After Mitchell I was off the bike for a number of days. Partially because I didn’t want to get on the bike, but more than that I simply did not get the chance. Saturday morning I was able to get in a 50+ mile ride, and then yesterday I got a quick 17 miles in the saddle.

Discombobulated is a great word. It describes how I feel right now. In my mind I sense that I’m not ready for Thursday night’s race. My body doesn’t know what to tell me. WKO+ says I should be.

After yesterday’s ride I took a moment to check out my numbers in the training software. Perhaps you remember my post about my Power Profile displayed in the software. Things have changed a bit.

My latest Power Profile

My latest Power Profile

My 5 second peak time has improved dramatically. In yesterday’s sprint session I was putting out over 1200 watts – which compared to myself is pretty good. My 1 minutes graph has also improved with the 20 and 60 minute peak bars remaining pretty much the same.

Now take a look at the Performance Management Chart. According to what I understand the middle blue number is the main one to keep an eye on. The idea behind this chart is to show you when you are coming into form for a particular event.

Performance Management Chart

Performance Management Chart

You can click on the image to see a larger chart. TSB stands for Training Stress Balance, ATL stands for Acute Training Load, and CTL represents your Chronic Training Load. To put it another way, TSB shows your form, CTL gives you your fitness, ATL gives some insight into how you got there.

As you can see, my CTL was pretty much flat line from April to mid-May. According to this chart, I should be at my best fitness level of the year right now. However, the idea of a taper before an event is thrown out the window as you can see my ATL is a like a mountain compared to my past.

The thing that scares me most is the TSB. If you believe this chart, it appears to me that I am at one of the worse points of the year for my form. Of course, it is too late now! No way can I change things in three days.

If I was seriously training, I would use this chart by picking an event and then building a forward looking training program based on past training exercises. This would forecast for me what my graph would look like approaching the event. The idea would be to build up and then taper (ease up and recover) before event so you will be at your best TSB and CTL.

Any help out there? If you know about this kind of stuff, what would you say this chart is saying about how I am going about my riding? Any pointers?

I’m very close to considering getting a coach for next year. It would be interesting to see how some structure and motivation would compare to this year. At least I’m building a base of data to work from!

Figuring out my WKO+ Power Profile

Once I started using my Quarq CinQo power meter, I ended up with a lot of data.  How was I going to collect it all?  Once I had it collected, what did it all mean?  These are questions to which I’m still finding the answer.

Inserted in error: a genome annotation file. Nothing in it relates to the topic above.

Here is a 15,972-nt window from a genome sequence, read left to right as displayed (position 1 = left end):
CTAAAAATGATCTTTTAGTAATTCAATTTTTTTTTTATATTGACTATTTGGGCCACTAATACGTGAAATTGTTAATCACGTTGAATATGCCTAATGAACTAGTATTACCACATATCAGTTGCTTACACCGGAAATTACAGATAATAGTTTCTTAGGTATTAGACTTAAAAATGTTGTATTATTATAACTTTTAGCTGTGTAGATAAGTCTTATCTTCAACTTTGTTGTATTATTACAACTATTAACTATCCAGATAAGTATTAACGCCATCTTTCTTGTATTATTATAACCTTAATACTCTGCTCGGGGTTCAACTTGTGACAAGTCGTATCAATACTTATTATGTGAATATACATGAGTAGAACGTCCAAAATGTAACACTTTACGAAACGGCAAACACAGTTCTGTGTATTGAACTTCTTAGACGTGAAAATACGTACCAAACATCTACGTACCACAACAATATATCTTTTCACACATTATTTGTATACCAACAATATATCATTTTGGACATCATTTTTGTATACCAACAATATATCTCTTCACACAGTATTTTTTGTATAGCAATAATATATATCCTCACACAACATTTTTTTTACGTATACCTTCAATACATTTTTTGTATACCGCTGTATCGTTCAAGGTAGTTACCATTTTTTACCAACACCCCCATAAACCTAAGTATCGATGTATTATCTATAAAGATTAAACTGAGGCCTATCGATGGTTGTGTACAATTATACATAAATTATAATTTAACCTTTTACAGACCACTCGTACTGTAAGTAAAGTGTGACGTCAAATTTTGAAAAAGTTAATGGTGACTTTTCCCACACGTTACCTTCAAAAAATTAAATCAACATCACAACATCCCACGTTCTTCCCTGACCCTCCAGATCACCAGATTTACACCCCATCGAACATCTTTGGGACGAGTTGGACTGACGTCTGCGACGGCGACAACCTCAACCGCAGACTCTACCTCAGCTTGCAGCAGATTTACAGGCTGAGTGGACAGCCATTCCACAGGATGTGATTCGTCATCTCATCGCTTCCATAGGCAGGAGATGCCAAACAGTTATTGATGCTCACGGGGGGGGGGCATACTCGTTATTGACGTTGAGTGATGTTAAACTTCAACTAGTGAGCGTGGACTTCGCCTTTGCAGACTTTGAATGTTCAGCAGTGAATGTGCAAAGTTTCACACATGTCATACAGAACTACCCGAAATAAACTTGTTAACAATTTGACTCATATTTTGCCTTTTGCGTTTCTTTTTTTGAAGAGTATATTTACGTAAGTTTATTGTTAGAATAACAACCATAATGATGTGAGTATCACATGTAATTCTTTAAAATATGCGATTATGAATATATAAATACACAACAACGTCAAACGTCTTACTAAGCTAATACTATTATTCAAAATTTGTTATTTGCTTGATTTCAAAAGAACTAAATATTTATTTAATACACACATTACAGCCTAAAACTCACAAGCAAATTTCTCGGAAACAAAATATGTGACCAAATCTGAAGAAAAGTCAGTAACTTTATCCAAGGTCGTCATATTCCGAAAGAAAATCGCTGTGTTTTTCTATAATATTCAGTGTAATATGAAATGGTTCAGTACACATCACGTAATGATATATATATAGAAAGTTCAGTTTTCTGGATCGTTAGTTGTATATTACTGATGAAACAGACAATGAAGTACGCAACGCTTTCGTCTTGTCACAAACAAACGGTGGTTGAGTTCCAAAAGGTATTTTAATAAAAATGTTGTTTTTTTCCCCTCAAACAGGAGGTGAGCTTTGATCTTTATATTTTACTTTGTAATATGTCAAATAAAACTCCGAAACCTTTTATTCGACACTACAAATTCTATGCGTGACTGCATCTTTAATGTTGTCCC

I have two applications I use most often.  There is Ascent – which I use primarily because of the really cool integration of the data from my Garmin and CinQo with mapping software.  I have found I do not use it as much as I once did.  The down side of the program is that it is not as useful as a training tool.

Enter my TrainingPeaks WKO+.  This is my program of choice for analyzing my ride data.  It has taken me a while to learn – and I’m still picking up on how to apply some of the graphs.

Today, I’ll just point out the one that is the most frustrating one – if you take it literally.  It is the Power Profile graph.  At first glance, it appears to be a graph that tells you where you fall in your ability as a racer.  The little vertical bars will show you how you would fare against the competition in the various racing categories.

My power profile... for now.

My power profile... for now.

I have competed in a number of category 4 races since moving up from my category 5 season last year.  If I might say so, I have done pretty well.  So, when I was looking at the Power Profile earlier this season and seeing myself in the “Untrained” section of the graph, I was a little upset.

What exactly is the graph telling me? Basically it is telling me how I compare to myself and others at my peak power outputs.  It graphs my best 5 second, 1 minute, 5 minute, and 1 hour peak power numbers from the last 28 days.  Using my best output, it then tells me how I would do in a race with racers in the various categories – putting technique and strategy aside.

Now, this confused me at first because for several months I was showing up as an untrained racer.  I knew that wasn’t true.  I was at least a category 5 racer!

Of course, the data doesn’t lie, so what is happening here?  Well, when I was showing up as untrained it was because I was riding for base miles.  I didn’t have any high peak periods.

In the last 28 days that has begun to change.  You can see that my 5 minute graph is moving into the category 3 range.  All the other graphs are finally moving into the category 4 range.

So, wouldn’t I know this anyway?  How is this helpful?  What can I learn from it?

According to what I have been able to read about this type of method, I can consider myself to be an “All Rounder” with a little lean toward “Time Trialist.”  This basically means I probably should avoid trying to make my way in the racing world by sprinting! The advantage of this graph is that it helps you determine you strengths and weaknesses in the various aspects of racing. You can then tailor you training to hone your strengths and improve your weaknesses.

I’m pretty certain that by the time the next 28 days have cycled through, I will be in category 4 level in all of the areas.  It will be interesting to see what TrainingPeaks’ Power Profile will say about me then.  That is where the system helps — it gives me motivation to improve.